In a judgement released last month by the Court of Appeal, Ms Justice Isobel Kennedy wrote that while it was certain that the three men knew that James Davy was in possession of the baseball bat, "we think that this is less significant and less sinister when viewed in the context of the evidence".
During the murder trial, the jury heard that James Davy was carrying a baseball bat that he said he needed for protection as he had been beaten up the last time he came to Edenderry.
"The baseball bat was in the possession of James Davy and was visible at stages throughout the evening in question, it is not the position on the evidence that it was retrieved just prior or for the purpose of going to the deceased’s home. In those circumstances, was there evidence from which the jury could infer that Matthew Cummins and James Davy realised or foresaw that Sean Davy might act as he did? We think not," she said.
The trial heard that the three men got into Mr Dooley's home through a window at about 5.30am on a cold, snowy morning. Matthew Cummins had been in Toddy's house before and knew him as a kind man who would always say hello.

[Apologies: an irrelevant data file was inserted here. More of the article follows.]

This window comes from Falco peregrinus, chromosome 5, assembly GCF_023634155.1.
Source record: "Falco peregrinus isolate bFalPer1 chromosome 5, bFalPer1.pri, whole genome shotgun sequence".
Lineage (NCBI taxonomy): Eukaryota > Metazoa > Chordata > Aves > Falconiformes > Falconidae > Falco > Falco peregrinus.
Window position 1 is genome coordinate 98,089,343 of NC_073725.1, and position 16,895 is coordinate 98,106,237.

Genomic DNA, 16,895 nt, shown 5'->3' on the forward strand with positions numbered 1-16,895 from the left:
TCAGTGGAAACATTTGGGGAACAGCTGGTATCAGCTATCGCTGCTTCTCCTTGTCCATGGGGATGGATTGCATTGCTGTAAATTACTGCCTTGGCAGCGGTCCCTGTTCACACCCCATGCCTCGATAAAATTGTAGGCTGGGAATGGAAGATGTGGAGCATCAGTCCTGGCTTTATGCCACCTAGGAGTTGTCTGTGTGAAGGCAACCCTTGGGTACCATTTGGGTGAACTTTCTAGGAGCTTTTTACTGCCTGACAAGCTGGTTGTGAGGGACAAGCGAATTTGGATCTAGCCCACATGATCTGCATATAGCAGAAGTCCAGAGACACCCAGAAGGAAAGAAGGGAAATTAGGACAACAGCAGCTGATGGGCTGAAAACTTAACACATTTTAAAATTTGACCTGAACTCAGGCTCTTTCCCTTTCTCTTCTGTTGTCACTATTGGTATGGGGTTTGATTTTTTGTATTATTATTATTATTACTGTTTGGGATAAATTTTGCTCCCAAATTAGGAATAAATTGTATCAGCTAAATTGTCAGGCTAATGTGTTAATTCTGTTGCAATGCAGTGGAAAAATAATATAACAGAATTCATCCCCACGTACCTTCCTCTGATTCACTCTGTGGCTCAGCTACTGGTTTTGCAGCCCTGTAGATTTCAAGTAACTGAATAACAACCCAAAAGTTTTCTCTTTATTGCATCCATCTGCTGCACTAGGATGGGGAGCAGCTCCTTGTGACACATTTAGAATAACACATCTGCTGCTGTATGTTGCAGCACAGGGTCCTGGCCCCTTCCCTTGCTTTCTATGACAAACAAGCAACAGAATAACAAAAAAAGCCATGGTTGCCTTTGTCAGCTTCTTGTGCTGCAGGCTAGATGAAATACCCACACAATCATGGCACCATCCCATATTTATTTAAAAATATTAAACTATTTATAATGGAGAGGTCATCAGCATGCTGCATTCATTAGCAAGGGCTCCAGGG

Cummins climbed in a window and then opened another window to let the other two in. Toddy, who was described as "soft" by one garda witness, was used to having young visitors at irregular hours and it appears he did not object. He sat down in his armchair, opened a can of Budweiser and drank with the intruders.
The three drank with Toddy for a time but at some point Mr Dooley was beaten to death and attempts were made to set his dead body on fire. The State had argued that all three men were equally guilty and were involved in a "joint enterprise" to murder Mr Dooley.
Ms Justice Kennedy said that "the manner of entry is not as sinister as might ordinarily be the case, in that this also must be examined in the context of the circumstances. It is apparent from the evidence that young people went into Mr Dooley’s house to socialise and used the window as the means of entry".
The three men gave different accounts of what happened in the house.
Matthew Cummins claimed that "out of the blue" Seán Davy walked up behind the 64-year-old and beat him on the back of the head with the bat, before coming around the armchair to continue the beating from the front.
Seán Davy claimed that James Davy was responsible for most of the blows, and that he himself struck Mr Dooley once, but "not full force". James Davy denied laying a hand on Mr Dooley, saying that Seán Davy beat him with the bat and Matthew Cummins kicked Mr Dooley but not with much force.